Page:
In spite of manufacturers’ efforts to ramp up N95 mask production, noncompliant versions are being sold in stores and online, the CDC warns in a recent notice. How to identify counterfeit respirators? Here are some cues to be aware of to assist you in identifying non-compliant N95 respirators before purchasing.
But first, who certifies N95 masks?
Most N95 respirators are used in construction and industrial environments to protect workers from hazardous particulates.
They are regulated by the National Personal Protective Technology Laboratory (NPPTL), part of the National Institute for Occupational Safety and Health (NIOSH). NIOSH is part of the Centers for Disease Control and Prevention (CDC).
Established in 1970, NIOSH uses Standard Test Procedure TEB-APR-STP-0059 to confirm filter efficiency (greater than or equal to 95% efficiency) of N95 filters. But there are a lot more functional requirements for a product to ensure the workers’ health and achieve NIOSH approval.
Signs of authenticity
A NIOSH-approved respirator has an approval label that comes with the packaging – on the box or within the user instructions.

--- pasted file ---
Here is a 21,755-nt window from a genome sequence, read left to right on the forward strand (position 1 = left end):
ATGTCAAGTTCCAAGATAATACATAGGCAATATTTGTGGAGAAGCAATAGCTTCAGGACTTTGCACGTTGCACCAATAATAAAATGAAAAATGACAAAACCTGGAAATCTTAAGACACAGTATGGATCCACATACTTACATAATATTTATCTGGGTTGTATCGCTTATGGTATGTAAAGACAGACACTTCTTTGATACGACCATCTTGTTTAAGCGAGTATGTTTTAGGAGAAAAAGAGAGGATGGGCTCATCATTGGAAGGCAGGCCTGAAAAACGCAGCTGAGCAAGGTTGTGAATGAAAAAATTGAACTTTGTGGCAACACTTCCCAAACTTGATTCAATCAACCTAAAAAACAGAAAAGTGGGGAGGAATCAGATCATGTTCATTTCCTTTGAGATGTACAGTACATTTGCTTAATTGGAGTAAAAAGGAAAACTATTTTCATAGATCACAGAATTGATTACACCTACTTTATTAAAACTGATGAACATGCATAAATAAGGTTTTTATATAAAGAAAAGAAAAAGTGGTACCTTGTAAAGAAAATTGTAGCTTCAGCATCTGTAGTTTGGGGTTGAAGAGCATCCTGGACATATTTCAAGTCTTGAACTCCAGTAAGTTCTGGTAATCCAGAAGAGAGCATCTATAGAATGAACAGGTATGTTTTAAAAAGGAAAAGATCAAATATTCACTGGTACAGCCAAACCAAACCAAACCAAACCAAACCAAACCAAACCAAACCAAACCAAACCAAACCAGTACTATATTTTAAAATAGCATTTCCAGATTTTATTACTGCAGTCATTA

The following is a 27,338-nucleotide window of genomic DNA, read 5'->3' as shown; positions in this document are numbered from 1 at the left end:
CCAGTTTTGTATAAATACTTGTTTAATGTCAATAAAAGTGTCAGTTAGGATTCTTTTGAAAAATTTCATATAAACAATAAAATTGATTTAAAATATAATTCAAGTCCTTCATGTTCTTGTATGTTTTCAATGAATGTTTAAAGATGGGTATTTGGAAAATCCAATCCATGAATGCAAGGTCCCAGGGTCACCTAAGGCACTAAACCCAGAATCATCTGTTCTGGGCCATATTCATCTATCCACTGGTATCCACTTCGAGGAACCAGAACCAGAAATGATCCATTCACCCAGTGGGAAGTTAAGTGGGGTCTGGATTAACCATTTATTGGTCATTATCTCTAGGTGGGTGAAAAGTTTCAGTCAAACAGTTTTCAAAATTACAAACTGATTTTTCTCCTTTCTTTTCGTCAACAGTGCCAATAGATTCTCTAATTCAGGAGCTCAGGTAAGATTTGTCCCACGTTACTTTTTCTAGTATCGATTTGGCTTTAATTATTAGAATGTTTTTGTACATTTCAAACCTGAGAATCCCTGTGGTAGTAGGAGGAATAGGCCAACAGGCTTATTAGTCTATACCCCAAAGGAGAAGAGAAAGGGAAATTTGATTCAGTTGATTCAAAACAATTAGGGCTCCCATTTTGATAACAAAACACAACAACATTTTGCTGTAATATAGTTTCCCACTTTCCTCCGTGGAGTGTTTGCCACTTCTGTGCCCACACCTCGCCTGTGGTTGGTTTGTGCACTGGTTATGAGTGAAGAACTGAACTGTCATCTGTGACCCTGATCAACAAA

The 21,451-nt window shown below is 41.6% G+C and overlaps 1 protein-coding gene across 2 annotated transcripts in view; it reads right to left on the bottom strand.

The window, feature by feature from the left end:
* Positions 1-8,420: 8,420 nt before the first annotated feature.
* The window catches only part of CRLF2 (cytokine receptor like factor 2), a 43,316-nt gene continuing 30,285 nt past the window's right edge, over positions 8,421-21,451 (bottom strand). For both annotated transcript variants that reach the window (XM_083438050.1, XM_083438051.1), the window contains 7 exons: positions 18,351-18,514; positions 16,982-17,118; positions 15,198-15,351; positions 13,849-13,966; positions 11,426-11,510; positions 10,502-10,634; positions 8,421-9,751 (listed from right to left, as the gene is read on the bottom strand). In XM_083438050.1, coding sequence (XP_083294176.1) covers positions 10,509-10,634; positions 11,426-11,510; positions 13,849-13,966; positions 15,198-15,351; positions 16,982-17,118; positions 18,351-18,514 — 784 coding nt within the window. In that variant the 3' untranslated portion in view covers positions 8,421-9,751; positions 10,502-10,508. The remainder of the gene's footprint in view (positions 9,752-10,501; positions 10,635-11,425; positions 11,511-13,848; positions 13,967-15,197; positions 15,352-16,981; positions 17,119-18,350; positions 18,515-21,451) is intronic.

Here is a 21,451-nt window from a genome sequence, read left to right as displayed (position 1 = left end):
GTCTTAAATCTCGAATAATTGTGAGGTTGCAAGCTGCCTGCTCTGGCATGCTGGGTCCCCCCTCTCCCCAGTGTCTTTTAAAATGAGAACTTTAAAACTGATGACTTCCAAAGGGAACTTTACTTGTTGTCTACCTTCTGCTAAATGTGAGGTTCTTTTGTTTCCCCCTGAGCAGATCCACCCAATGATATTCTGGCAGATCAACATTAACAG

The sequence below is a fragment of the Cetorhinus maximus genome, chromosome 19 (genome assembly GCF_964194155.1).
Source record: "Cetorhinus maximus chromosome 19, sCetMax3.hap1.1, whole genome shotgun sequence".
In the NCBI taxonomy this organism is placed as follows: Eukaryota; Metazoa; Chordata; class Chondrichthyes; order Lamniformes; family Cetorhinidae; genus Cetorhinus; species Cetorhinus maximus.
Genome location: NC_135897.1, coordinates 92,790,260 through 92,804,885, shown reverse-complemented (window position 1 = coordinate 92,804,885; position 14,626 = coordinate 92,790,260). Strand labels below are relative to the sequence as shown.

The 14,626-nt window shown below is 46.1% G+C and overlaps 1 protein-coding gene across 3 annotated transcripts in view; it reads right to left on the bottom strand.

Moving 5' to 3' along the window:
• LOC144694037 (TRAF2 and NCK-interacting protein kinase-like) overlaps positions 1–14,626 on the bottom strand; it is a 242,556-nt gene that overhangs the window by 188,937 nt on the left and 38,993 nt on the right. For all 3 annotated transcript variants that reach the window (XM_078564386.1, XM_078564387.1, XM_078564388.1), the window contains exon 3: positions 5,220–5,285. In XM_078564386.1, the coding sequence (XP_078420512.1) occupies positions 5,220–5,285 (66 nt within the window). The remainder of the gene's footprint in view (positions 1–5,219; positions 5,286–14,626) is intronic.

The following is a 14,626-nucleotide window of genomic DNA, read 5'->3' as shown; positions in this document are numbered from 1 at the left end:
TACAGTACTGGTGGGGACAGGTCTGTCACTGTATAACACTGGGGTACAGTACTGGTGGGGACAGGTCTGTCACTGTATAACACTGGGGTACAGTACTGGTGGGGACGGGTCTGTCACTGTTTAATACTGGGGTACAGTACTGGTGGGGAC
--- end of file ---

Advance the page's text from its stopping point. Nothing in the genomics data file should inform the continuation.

All approved masks will also present the following markings:
· Name of approval holder/manufacturer name, e.g., Honeywell
· The word “NIOSH” in block letters or the NIOSH logo.
· NIOSH Testing and Certification approval number, e.g., TC-84A-XXXX.
· NIOSH filter series and filter efficiency level, e.g., N95, N99 etc.
· Model number or part number: e.g., 8210.
NIOSH recommends the lot number and/or date of manufacture also be included, however, this is not mandatory.
Signs of fraud
The first sign of a potentially non-compliant mask are the words “meets NIOSH standard”, “N95-Approved”, “legitimate” or “genuine” written on the box.
Additional visual indicators:
1. The lack of NIOSH markings or incomplete markings
2. No TC approval number on the respirator or the headband
3. NIOSH may be spelled incorrectly
4. Decorative materials
It’s worth mentioning that any alteration from the originally-approved version, such as changing the way a mask is secured to the face, material used or design, needs to pass NIOSH approval.
“In accordance with the NIOSH regulation, 42 CFR Part 84, Approval of Respiratory Protective Devices, any changes a manufacturer wishes to make to NIOSH-approved respirators must first be evaluated and approved by NIOSH”, this CDC letter reads. A counterfeit mask can also hide under a valid TC code belonging to a reputable company.
A word of caution on third-party marketplaces
If you intend to purchase respirators from auction sites or third-party distributors, make sure to verify seller reviews. Huge price fluctuations may also be a sign of suspicion. Stock availability in times of high demand may raise eyebrows, too.